Now, I’m saddened that I have to tell that young girl inside of me that there’s a man behind the curtain who made the whole thing up. And worse. Knowing as we do that most of these companies engage in torturing animals, it becomes even more difficult to take any part in keeping them in business.
I say torturing, not “testing on” animals because “Animal Testing” evokes an image of a bunch of cartoon horses, sitting at desks with Number 2 pencils ready to take the SATs, or maybe anima-tronic cats punching holes in multiple choice forms. Let’s put the misnomer “Animal Testing” out to pasture, along with “Skincare.”
So what’s the truth of the matter?
Even if you accept the premise that not all of us have skin as lovely as we’d like to have, and that we want, of all the problems in the world, to address this one. Or that caring for our skin, even pampering it is enjoyable and nurturing and good for us. Or that looking our best helps us show a positive face to the world. Even if all that is so, and I believe it is, these companies do not deliver anything close to what they promise.
A few years back, I ran into an old college friend on the street in New York. Since our time as undergrads, he’d gone on to a successful career as a fashion photographer. He was just heading to his studio to work on some photos he’d taken of Miss Universe. As he put it: “Even Miss Universe needs Photoshop.”
We all know it. The women in these ads, don’t really look like that!
In 2011, an ad by Lancôme featuring Julia Roberts was banned in the UK, after a group called the Advertising Standards Authority ruled against the company in a complaint filed by a British MP, who accused the ad of being misleading. The heavily-retouched ad was for a product called “Teint Miracle.” An ad for a product from Maybelline called “The Eraser” featuring Christy Turlington was also banned. Lancôme and Maybelline are both part of L’Oréal, as is the formerly-progressive company, The Body Shop.
If there were any truth in advertising to be had, all of these companies would have to include in their ads the suggestions that we reorder our lives so that we…
Make sure to get enough sleep,
Take plenty of exercise,
Drink lots of water,
And, importantly, do some research and trial and error to make sure that our diet does not include items to which we are sensitive or allergic.
They might even suggest that we do more to be of service, or that we don’t hang around people who stress us out, or stay in jobs we hate, or spend too much time in the car, watching TV, or on the computer, or reading ads about “skincare” with completely unattainable standards of beauty.
For those who were hoping for some “skincare” tips in this post, I apologize. Of course I have my own tricks. I will tell you that there is very little that cannot be accomplished, whether moisturizing, shaving, or makeup removal, with a run-of-the-mill, organic hair conditioner, which will run you about seven bucks for eighteen-ounces. And I love essential oils...
See how easy it is to sidetracked? It’s not so easy to opt out of this how-you-look is how-you-are assumption that is so prevalent in our culture. It’s a moral code that equates appearance with value, and it’s got its hooks in.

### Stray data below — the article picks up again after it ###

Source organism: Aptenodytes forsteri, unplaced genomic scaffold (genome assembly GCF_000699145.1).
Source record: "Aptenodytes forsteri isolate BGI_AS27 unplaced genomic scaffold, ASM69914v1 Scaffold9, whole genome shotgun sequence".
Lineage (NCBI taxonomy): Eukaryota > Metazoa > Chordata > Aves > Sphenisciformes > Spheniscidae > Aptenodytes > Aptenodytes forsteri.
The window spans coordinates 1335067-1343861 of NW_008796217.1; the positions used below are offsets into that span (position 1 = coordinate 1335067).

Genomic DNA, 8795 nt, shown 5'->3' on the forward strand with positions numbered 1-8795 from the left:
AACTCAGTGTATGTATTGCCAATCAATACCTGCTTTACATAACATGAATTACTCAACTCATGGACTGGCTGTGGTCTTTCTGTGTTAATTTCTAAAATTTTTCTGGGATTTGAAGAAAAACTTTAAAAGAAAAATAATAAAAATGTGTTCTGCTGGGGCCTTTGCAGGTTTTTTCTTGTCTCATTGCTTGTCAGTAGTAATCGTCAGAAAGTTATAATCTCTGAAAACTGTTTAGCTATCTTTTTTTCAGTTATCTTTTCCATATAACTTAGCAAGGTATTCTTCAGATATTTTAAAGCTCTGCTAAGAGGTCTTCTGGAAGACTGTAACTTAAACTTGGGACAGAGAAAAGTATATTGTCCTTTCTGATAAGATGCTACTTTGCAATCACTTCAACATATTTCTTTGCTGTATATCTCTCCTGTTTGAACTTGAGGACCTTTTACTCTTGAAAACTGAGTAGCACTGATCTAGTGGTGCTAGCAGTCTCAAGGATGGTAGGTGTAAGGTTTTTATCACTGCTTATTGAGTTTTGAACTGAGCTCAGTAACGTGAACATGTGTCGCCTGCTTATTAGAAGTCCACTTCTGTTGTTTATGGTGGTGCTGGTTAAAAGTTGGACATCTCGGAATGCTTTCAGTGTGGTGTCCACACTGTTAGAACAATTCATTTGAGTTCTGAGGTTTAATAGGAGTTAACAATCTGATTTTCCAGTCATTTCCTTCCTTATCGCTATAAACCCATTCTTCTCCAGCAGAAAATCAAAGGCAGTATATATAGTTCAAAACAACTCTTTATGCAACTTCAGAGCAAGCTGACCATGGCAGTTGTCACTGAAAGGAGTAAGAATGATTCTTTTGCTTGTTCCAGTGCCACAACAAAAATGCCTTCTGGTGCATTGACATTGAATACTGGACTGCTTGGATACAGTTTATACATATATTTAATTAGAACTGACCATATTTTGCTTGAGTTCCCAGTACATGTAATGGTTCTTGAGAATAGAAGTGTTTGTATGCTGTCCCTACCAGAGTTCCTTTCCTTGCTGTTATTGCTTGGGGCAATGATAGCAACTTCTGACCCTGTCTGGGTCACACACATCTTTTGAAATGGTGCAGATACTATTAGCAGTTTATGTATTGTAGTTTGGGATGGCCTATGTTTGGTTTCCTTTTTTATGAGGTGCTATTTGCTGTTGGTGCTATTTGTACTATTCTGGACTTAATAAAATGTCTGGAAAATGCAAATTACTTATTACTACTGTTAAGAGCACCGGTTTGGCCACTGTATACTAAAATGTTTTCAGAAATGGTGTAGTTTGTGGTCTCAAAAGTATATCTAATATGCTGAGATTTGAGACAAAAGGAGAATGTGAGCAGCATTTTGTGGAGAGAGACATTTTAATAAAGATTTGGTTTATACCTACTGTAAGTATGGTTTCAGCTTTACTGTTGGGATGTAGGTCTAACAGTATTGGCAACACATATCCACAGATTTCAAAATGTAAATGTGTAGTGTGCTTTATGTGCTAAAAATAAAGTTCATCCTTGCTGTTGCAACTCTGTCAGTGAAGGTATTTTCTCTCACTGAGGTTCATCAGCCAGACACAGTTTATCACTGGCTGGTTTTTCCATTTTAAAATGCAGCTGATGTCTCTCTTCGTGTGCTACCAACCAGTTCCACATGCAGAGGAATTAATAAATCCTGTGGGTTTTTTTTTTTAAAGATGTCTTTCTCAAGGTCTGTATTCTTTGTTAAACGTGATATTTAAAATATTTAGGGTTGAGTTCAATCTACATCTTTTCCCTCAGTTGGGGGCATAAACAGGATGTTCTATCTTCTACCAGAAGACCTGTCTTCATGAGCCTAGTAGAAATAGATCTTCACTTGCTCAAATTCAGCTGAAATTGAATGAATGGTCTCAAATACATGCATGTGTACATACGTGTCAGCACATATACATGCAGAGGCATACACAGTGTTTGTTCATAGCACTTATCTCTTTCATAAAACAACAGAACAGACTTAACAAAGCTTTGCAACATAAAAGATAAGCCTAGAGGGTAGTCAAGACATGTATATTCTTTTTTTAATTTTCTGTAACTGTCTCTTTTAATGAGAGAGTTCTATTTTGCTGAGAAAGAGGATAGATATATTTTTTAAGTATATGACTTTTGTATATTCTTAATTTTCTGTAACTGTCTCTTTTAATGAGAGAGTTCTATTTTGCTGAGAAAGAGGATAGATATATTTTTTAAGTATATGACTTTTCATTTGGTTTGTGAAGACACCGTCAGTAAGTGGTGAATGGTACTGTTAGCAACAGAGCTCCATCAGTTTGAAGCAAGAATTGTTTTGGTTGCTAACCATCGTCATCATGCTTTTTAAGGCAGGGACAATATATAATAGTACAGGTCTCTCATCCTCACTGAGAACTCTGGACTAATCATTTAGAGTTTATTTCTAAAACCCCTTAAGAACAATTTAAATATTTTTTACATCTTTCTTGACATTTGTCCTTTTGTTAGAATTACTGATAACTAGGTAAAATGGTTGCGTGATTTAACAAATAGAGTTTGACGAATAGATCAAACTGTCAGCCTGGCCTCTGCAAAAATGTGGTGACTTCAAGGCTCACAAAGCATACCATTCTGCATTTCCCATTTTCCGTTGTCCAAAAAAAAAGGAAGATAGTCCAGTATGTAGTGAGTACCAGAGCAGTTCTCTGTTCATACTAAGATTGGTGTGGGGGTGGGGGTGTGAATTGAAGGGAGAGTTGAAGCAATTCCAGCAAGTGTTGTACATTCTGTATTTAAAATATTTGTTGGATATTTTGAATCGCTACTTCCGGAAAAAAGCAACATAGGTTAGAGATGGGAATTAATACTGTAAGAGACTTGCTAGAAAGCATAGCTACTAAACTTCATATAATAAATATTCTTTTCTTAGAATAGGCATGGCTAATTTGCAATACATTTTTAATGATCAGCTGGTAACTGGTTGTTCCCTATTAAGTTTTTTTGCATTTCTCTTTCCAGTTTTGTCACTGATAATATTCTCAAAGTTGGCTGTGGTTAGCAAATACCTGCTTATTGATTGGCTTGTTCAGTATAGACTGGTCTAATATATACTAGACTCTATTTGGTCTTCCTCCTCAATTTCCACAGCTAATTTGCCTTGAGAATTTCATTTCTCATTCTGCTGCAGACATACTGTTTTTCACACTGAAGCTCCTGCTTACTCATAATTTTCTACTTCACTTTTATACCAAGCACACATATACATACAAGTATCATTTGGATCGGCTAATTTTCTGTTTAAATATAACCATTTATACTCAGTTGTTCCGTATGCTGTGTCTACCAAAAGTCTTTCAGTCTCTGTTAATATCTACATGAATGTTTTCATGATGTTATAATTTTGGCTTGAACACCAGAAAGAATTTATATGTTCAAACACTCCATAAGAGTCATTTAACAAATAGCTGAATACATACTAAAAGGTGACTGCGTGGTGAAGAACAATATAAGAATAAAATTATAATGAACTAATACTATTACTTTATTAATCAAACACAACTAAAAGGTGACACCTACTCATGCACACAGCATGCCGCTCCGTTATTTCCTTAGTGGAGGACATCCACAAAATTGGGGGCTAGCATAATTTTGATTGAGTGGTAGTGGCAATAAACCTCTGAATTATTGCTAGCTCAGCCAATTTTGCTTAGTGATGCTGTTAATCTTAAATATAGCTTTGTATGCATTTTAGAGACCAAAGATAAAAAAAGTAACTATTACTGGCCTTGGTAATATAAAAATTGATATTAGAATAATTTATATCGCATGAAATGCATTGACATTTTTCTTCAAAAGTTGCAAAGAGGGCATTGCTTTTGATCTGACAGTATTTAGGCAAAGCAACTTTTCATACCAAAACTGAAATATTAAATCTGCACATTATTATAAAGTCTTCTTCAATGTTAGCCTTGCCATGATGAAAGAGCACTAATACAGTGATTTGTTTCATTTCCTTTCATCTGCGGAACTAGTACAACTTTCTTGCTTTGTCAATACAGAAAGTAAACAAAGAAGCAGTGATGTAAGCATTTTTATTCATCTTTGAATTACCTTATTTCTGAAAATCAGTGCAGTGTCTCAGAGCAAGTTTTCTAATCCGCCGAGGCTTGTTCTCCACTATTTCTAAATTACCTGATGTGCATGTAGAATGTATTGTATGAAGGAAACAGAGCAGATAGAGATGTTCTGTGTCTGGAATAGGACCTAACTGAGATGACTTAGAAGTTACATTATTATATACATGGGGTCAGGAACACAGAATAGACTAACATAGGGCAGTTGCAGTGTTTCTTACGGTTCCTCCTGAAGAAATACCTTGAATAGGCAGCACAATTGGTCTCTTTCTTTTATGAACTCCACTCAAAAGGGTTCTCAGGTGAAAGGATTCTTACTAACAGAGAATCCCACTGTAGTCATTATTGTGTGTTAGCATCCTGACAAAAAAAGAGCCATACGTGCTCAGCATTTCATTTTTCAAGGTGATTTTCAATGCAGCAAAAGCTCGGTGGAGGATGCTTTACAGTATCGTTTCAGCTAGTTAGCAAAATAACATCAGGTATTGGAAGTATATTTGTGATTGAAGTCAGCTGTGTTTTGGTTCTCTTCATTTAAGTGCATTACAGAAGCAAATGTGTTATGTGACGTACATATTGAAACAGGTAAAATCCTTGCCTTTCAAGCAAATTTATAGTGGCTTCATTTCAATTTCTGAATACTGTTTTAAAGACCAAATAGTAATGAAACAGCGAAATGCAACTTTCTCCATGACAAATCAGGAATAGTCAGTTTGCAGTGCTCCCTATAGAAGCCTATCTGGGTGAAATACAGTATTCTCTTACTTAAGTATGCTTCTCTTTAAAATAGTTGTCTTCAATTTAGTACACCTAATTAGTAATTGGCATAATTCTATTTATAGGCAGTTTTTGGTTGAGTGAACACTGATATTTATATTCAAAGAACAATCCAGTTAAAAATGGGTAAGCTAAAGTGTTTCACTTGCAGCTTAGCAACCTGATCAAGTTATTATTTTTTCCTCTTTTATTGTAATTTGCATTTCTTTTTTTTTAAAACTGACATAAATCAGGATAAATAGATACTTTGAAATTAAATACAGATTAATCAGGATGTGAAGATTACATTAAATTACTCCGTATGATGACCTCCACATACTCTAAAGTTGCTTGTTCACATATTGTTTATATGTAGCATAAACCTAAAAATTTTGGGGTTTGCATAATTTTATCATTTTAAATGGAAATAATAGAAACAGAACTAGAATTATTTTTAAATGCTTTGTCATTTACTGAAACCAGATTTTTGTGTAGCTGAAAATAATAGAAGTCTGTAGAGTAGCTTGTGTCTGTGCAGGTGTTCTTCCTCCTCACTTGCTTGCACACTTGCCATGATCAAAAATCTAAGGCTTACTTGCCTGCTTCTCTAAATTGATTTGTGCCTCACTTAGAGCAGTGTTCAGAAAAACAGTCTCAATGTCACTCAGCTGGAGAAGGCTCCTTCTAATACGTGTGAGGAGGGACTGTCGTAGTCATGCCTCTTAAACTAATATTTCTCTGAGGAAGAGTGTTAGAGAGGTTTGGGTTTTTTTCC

Personally, I wish I’d opted out of it more, and sooner. Over the years I’ve spent hundreds, or maybe even thousands of dollars on products I’ve used three times and then thrown away. Not because of a feminist principle I hold, but because they don’t work. They don’t improve my skin. And they don’t fulfill the promise behind the promise: they don’t improve my life.
What might you do with 144 dollars and fifty cents?
That’s what Clinique, one of the most medical-aesthetic “Skin Care” companies wants from you for 3.4 ounces of its “clinical dark spot corrector,” which you should not use before you go out in the sun, by the way. For its “Custom-repair serum”, it asks 154 dollars, but that’s because it’s a serum, which implies that it fights pathogens of some kind. Maybe it fights gullibility pathogens.
Or maybe it fights racism. I’m not hearing a lot of language from Clinique about the fact that if its product removes dark spots, it likely also makes you look whiter. How long do you think these companies could get away with what they do if they were required to use plain, or even accurate language?
“Our cream removes a layer of skin and bleaches the raw skin underneath, making you more prone to sun cancer while looking whiter!” Uh, could somebody get the FTC on the phone? How are they allowed to sell this s#@t!
Think of what a hundred and fifty bucks would buy in fruits and vegetables. You could get a massage for that, or buy a dozen books on your favorite subject. Or a month pass for yoga classes. You could become a sustaining member at any number of wildlife refuges. You could put it in a retirement account, and by the time you’re eighty, it might pay your rent for a couple of days.
In his book, Walden, Henry David Thorough tells us to “beware of all enterprises that require new clothes.” Taken out of context, it sounds as if he is knocking variety, or extravagance. But the essence of the paragraph is that our focus should be on the person within the suit of clothes, the part of us that “cannot be removed.” Thoreau suggests that a person should live in such a way that “if an enemy take the town, he can, like the old philosopher, walk out the gate empty-handed without anxiety.”
Of the outfit itself, the shoes, the jacket, etc., Thoreau says simply that if they are fit to worship God in, “they will do.”
Taking the skin as a metaphor, it is in some ways like our clothes, our layer of protection from the world, and also our first point of contact. But it is also something that reveals, and perhaps is meant to reveal, who we are. To show the world nott only our heritage, but what we have been through in life. To show our age.
Thoreau also points to self-acceptance in that paragraph, and that is the question we skip when we are drowning under waves of self-improvement. Do we accept ourselves as of value, as we are? Put another way, given whatever we believe to be holy, is our face fit to worship?
I dare say it is.
And I’ll dare a step further, and paraphrase Thoreau:
Beware of all enterprises that require you to wish for a new kind of skin.